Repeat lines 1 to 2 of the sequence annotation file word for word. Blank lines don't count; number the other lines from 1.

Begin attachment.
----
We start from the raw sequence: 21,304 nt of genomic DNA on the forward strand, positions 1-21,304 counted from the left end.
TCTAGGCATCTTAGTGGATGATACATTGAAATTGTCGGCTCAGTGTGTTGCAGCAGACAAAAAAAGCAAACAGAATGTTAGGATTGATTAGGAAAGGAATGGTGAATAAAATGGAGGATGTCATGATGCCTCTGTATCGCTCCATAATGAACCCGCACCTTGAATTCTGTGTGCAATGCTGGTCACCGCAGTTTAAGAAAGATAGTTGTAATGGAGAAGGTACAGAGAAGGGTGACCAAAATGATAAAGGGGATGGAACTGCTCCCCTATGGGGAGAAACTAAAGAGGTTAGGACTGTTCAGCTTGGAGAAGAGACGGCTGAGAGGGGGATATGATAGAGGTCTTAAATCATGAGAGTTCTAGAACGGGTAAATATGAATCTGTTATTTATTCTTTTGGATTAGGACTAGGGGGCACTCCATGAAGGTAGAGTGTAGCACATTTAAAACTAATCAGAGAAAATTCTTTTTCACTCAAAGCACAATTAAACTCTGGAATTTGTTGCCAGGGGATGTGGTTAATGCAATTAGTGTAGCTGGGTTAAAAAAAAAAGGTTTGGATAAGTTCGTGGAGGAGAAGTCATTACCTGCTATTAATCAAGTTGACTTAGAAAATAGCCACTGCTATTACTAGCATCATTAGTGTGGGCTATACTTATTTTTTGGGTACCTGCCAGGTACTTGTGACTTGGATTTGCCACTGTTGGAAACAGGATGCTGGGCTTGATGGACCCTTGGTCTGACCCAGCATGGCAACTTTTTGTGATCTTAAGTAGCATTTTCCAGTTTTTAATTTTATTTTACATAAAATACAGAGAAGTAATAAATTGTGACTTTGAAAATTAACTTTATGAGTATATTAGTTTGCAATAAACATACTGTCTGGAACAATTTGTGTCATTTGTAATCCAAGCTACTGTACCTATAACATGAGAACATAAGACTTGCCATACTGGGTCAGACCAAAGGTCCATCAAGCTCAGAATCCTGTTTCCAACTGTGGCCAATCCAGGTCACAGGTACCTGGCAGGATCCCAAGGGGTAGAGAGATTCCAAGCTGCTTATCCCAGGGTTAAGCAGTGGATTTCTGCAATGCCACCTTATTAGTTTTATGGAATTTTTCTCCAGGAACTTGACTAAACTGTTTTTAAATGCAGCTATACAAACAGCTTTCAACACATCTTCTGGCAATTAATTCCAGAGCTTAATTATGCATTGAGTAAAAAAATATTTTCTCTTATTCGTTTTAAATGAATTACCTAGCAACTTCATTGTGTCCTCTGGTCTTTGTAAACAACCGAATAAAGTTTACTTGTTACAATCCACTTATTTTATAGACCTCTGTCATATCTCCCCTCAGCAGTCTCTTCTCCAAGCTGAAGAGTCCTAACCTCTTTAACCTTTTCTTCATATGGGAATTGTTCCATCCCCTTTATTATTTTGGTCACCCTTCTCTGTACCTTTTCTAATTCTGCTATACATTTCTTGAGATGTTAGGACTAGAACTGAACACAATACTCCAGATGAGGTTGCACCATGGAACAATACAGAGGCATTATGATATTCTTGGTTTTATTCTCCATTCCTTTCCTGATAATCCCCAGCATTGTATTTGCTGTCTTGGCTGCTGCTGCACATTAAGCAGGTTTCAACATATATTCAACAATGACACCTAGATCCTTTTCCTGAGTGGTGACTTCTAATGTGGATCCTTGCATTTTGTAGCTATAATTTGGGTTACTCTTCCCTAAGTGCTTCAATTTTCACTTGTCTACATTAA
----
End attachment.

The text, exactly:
We start from the raw sequence: 21,304 nt of genomic DNA on the forward strand, positions 1-21,304 counted from the left end.
TCTAGGCATCTTAGTGGATGATACATTGAAATTGTCGGCTCAGTGTGTTGCAGCAGACAAAAAAAGCAAACAGAATGTTAGGATTGATTAGGAAAGGAATGGTGAATAAAATGGAGGATGTCATGATGCCTCTGTATCGCTCCATAATGAACCCGCACCTTGAATTCTGTGTGCAATGCTGGTCACCGCAGTTTAAGAAAGATAGTTGTAATGGAGAAGGTACAGAGAAGGGTGACCAAAATGATAAAGGGGATGGAACTGCTCCCCTATGGGGAGAAACTAAAGAGGTTAGGACTGTTCAGCTTGGAGAAGAGACGGCTGAGAGGGGGATATGATAGAGGTCTTAAATCATGAGAGTTCTAGAACGGGTAAATATGAATCTGTTATTTATTCTTTTGGATTAGGACTAGGGGGCACTCCATGAAGGTAGAGTGTAGCACATTTAAAACTAATCAGAGAAAATTCTTTTTCACTCAAAGCACAATTAAACTCTGGAATTTGTTGCCAGGGGATGTGGTTAATGCAATTAGTGTAGCTGGGTTAAAAAAAAAAGGTTTGGATAAGTTCGTGGAGGAGAAGTCATTACCTGCTATTAATCAAGTTGACTTAGAAAATAGCCACTGCTATTACTAGCATCATTAGTGTGGGCTATACTTATTTTTTGGGTACCTGCCAGGTACTTGTGACTTGGATTTGCCACTGTTGGAAACAGGATGCTGGGCTTGATGGACCCTTGGTCTGACCCAGCATGGCAACTTTTTGTGATCTTAAGTAGCATTTTCCAGTTTTTAATTTTATTTTACATAAAATACAGAGAAGTAATAAATTGTGACTTTGAAAATTAACTTTATGAGTATATTAGTTTGCAATAAACATACTGTCTGGAACAATTTGTGTCATTTGTAATCCAAGCTACTGTACCTATAACATGAGAACATAAGACTTGCCATACTGGGTCAGACCAAAGGTCCATCAAGCTCAGAATCCTGTTTCCAACTGTGGCCAATCCAGGTCACAGGTACCTGGCAGGATCCCAAGGGGTAGAGAGATTCCAAGCTGCTTATCCCAGGGTTAAGCAGTGGATTTCTGCAATGCCACCTTATTAGTTTTATGGAATTTTTCTCCAGGAACTTGACTAAACTGTTTTTAAATGCAGCTATACAAACAGCTTTCAACACATCTTCTGGCAATTAATTCCAGAGCTTAATTATGCATTGAGTAAAAAAATATTTTCTCTTATTCGTTTTAAATGAATTACCTAGCAACTTCATTGTGTCCTCTGGTCTTTGTAAACAACCGAATAAAGTTTACTTGTTACAATCCACTTATTTTATAGACCTCTGTCATATCTCCCCTCAGCAGTCTCTTCTCCAAGCTGAAGAGTCCTAACCTCTTTAACCTTTTCTTCATATGGGAATTGTTCCATCCCCTTTATTATTTTGGTCACCCTTCTCTGTACCTTTTCTAATTCTGCTATACATTTCTTGAGATGTTAGGACTAGAACTGAACACAATACTCCAGATGAGGTTGCACCATGGAACAATACAGAGGCATTATGATATTCTTGGTTTTATTCTCCATTCCTTTCCTGATAATCCCCAGCATTGTATTTGCTGTCTTGGCTGCTGCTGCACATTAAGCAGGTTTCAACATATATTCAACAATGACACCTAGATCCTTTTCCTGAGTGGTGACTTCTAATGTGGATCCTTGCATTTTGTAGCTATAATTTGGGTTACTCTTCCCTAAGTGCTTCAATTTTCACTTGTCTACATTAA